'We Fear the Water'

Brittany Greeson began photographing the Flint water crisis in the spring of 2015, when what is now a nationally-recognized health emergency was a local Michigan headline. As an intern for The Flint Journal, Greeson documented the small protests outside City Hall, talking to frustrated residents asking for clean and affordable drinking water. “The only thing I could do to help would be to pick up my camera,” she said. Greeson teamed up with The Ground Truth Project to produce her essay, "We Fear the Water," which shows how residents' daily lives have been impacted by this man-made disaster. In Flint, people have to drag suitcases of water down snow-covered streets, children have to have their fingers regularly pricked for lead testing and families bathe in baby wipes for fear of rashes. Who is to blame? What are the long-term effects of exposure to contaminated water? These questions are luxuries to the citizens of Flint, who have to decide if they can buy food or bottled water. “This story isn’t finished yet,” Greeson said. So naturally, I’m not finished yet either.”

Read more
Hints: View this page full screen. Skip to the next and previous photo by typing j/k or ←/→.

Most Recent

  • Charlie Riedel / AP

    Missouri: Images of the Show Me State

    A few glimpses of Missouri’s landscape, and some of the animals and people calling it home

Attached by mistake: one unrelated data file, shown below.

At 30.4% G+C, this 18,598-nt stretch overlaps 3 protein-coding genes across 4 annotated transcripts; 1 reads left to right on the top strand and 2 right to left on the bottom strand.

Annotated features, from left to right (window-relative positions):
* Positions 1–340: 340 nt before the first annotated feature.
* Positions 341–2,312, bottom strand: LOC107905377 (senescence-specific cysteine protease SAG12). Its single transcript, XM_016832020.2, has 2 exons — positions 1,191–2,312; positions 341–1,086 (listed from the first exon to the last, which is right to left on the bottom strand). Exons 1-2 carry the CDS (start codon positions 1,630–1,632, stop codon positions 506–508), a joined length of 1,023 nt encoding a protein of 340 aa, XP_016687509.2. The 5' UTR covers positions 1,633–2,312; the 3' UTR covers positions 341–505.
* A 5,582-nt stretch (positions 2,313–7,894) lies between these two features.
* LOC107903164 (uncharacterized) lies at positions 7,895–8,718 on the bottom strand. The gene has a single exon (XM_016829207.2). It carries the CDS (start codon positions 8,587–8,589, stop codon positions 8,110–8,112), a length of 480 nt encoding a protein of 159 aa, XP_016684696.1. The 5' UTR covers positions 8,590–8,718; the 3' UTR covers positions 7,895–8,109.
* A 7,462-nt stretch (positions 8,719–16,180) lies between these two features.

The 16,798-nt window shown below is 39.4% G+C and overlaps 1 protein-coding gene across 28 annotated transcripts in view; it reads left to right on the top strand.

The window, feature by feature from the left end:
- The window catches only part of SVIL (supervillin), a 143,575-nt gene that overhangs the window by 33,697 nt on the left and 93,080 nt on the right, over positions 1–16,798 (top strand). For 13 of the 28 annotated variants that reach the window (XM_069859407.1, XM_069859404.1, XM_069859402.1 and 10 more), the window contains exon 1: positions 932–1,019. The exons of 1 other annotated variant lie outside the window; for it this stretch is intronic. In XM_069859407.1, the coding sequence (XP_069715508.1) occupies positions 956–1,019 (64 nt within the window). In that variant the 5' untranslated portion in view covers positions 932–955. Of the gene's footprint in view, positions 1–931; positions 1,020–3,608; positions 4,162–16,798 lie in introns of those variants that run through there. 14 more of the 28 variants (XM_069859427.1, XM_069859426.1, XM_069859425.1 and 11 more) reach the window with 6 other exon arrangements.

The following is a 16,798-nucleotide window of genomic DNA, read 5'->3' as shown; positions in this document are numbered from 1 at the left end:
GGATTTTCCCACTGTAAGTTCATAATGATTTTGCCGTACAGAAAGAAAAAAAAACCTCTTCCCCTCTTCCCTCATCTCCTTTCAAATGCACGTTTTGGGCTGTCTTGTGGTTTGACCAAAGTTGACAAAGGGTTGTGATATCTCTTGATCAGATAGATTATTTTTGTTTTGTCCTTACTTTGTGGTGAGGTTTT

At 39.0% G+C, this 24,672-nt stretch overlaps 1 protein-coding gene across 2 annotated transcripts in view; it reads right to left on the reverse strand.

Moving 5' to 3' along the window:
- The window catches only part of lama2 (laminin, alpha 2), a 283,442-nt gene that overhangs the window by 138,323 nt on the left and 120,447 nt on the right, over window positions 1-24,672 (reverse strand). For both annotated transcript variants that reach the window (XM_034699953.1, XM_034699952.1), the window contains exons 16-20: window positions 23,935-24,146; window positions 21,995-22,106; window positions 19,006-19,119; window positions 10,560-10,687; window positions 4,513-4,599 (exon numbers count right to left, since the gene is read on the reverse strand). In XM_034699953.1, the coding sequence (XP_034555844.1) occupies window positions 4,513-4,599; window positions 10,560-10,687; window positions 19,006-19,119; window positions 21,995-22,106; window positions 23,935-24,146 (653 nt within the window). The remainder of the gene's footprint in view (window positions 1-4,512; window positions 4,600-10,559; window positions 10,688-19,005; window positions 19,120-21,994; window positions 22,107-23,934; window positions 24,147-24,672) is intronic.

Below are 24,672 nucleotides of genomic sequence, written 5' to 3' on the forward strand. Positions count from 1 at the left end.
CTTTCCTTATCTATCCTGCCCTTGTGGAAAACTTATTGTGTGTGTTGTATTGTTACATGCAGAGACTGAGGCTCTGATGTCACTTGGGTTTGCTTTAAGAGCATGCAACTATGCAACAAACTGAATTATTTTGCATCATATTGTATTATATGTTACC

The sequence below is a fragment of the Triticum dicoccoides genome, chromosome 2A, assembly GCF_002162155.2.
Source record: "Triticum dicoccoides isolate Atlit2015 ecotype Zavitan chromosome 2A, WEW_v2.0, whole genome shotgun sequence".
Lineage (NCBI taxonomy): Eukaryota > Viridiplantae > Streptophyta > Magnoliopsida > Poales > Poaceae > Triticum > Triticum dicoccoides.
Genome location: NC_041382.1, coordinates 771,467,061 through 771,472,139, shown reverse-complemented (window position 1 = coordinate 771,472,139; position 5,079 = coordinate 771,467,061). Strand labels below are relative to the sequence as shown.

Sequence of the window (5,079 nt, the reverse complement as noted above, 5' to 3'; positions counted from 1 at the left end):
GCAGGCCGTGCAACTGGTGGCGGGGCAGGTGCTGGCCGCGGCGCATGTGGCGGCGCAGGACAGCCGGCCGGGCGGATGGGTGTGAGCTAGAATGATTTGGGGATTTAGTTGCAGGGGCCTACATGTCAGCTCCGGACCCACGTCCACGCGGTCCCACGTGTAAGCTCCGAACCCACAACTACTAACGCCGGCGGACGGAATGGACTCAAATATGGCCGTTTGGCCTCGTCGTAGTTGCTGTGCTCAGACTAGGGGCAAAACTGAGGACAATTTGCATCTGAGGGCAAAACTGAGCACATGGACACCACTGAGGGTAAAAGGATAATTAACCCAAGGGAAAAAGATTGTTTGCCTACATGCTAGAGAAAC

• John Minchillo / AP

    Fire and Protests in the Twin Cities

    A third day of protests took place yesterday in Minneapolis and St. Paul, over the death of George Floyd, a black man who died in police custody in Minneapolis, after an officer kneeled on his neck and ignored his pleas that he couldn’t breathe.

  • Francesco Prandoni / Getty

    Photos of the Week: Aerial Straps, Gliding Club, Durdle Door

    Recovering from COVID-19 in Mexico City, a midday cannon in St. Petersburg, protests in Minneapolis, tennis training in France, giraffes in Nairobi, sunrise at the Grand Canyon, and much more

  • Al Bello / Getty

    Socializing in a Pandemic, Protected by Plastic

    Schools, restaurants, workplaces, and shops have installed plexiglass shields and plastic curtains, tents, and screens as measures to prevent the spread of the coronavirus, leading to a new social landscape of clear-plastic barriers.